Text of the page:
7 steps to house-training your new dog
The following is a guest post by Jennifer Warner Jacobsen, Adopt-a-Pet.com
Happily, house-training your new dog or puppy can take patience and time, but it is usually not complicated! We have lots of experience from house-training many foster dogs and puppies, and helping new adopters to easily and kindly train their new canine family member to take care of ‘business’ in the appropriate potty spot. We prefer the term “house-training” to “house-breaking” because you really are training your puppy or dog to go where you want – hopefully without having to break any bad habits! Here are the basic steps to house-training your dog or puppy:
Keep your dog under constant supervision while inside – if you must take your eyes away even for a second, confine your dog either in a crate (proper crate training is needed), or in a room with a hard-surfaced floor where accidents may be easily cleaned up, or outside in a secure area. With some dogs and in some homes its best to “tether” them to you, keeping them on a leash attached to you at all times. Close doors or block off carpeted rooms and rooms with rugs that can’t be taken up.
PICK A SPOT
It is easiest for a dog to learn to go in one specific spot, rather than just outside. Pick a “potty” spot, be it in your yard, a grassy area out front, or a corner of your patio. Most dogs prefer porous surfaces (dirt/grass/gravel/carpet/newspaper) if you have a bit of what the dog has gone on before, you can place it where you want the dog to go.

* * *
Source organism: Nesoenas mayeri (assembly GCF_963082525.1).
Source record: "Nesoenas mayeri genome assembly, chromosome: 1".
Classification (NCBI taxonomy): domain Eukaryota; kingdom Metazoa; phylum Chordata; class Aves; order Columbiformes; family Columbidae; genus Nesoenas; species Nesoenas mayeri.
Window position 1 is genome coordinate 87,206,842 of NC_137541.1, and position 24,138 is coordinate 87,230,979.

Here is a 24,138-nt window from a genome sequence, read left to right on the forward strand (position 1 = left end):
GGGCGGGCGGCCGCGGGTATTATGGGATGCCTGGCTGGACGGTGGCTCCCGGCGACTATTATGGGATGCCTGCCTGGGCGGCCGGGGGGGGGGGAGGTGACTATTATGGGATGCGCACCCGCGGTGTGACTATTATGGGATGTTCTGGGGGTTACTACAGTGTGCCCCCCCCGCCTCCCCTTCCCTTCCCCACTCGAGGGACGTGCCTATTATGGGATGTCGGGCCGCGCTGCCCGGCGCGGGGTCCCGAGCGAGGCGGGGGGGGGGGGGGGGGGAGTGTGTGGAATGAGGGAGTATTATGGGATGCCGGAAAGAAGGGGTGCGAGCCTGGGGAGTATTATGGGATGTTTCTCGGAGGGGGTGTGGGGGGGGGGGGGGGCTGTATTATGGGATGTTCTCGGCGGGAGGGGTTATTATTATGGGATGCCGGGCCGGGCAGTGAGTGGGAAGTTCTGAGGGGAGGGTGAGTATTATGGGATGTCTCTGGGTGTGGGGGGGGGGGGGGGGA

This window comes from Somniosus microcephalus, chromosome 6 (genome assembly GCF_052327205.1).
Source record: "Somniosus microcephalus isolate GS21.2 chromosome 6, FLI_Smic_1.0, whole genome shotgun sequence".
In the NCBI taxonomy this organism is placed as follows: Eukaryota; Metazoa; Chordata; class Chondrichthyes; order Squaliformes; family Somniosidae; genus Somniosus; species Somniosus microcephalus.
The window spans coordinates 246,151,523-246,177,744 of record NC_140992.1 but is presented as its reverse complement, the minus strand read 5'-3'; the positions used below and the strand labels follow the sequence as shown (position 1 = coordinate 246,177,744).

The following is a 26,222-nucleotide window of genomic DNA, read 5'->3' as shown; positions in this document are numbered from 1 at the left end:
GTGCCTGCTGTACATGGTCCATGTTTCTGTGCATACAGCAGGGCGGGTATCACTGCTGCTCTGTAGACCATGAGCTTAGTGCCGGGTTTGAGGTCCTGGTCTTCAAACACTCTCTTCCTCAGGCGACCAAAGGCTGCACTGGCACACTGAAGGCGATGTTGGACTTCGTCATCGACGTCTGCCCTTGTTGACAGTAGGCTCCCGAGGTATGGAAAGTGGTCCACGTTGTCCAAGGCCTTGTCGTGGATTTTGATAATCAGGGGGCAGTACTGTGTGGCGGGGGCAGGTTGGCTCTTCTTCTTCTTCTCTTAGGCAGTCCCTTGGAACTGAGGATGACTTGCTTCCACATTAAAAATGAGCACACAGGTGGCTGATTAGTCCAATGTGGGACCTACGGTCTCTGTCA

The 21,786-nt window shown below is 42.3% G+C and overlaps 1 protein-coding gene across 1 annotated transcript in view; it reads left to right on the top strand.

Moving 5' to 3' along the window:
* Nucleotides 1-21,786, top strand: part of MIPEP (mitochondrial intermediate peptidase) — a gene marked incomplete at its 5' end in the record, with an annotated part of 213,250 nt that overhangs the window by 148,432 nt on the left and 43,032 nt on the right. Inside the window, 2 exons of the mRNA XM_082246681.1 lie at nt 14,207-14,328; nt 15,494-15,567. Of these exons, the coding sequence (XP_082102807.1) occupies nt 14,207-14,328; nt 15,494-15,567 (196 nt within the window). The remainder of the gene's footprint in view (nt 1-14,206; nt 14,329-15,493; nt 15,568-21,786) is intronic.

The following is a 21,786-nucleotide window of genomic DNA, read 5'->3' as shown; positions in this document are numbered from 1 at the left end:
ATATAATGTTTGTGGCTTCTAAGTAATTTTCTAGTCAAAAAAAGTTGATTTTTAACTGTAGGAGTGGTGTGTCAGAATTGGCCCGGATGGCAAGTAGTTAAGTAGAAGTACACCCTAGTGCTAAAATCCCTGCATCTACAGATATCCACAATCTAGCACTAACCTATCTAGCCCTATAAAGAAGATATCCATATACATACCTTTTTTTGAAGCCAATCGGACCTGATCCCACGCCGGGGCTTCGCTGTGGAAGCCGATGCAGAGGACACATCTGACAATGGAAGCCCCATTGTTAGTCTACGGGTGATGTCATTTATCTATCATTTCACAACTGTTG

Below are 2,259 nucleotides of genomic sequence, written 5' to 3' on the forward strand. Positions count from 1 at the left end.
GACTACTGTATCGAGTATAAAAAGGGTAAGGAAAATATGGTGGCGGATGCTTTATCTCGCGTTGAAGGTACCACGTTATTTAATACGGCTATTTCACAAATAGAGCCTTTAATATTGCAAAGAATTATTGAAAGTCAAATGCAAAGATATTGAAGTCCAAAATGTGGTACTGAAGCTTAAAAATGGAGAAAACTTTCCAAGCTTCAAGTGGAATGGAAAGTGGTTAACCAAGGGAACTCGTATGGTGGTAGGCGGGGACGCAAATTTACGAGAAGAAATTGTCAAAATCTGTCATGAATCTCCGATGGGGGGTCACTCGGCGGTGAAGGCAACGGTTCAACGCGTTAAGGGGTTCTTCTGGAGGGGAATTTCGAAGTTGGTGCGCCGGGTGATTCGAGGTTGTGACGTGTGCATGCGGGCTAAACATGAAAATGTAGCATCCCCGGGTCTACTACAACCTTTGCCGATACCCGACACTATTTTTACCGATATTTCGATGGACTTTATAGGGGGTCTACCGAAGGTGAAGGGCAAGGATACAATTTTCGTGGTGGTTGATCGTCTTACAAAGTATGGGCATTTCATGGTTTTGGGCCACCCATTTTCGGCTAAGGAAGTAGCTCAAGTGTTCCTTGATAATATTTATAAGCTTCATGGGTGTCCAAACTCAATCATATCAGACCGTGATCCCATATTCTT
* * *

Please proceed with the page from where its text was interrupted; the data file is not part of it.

MAKE A ROUTINE
In the beginning, the more often you go to the potty spot, the better you chances of success! Put your dog and yourself on a firm daily schedule of sleeping, feeding and play/exercise, and your dog will start to go to the bathroom on a schedule. And you can make sure he’s at the right spot when the time comes! A typical schedule would include going to the potty spot first thing when you wake up, after breakfast, then at set intervals throughout the day. Two hours apart is great. Longer times will work, it will just take longer for your dog to learn to physically be able to hold it for longer periods.
Take your dog to his potty spot at the times you’ve set and wait (on a leash is often best). Allow the dog to circle and sniff, but don’t encourage him to play…this is serious business time! Be patient and wait for at least five minutes. If he starts to relieve himself, praise quietly until he is finished, then praise him very enthusiastically and reward him with a game or food treat. If he doesn’t go, it’s back to supervision until the next set time. Continue with the routine, and once he’s going when you take him out, gradually increase the time between visits to the potty spot. When you’re down to three times a day and no more accidents inside (anywhere from two to six weeks), you’ve house-trained your dog.
LEARN THE COMMAND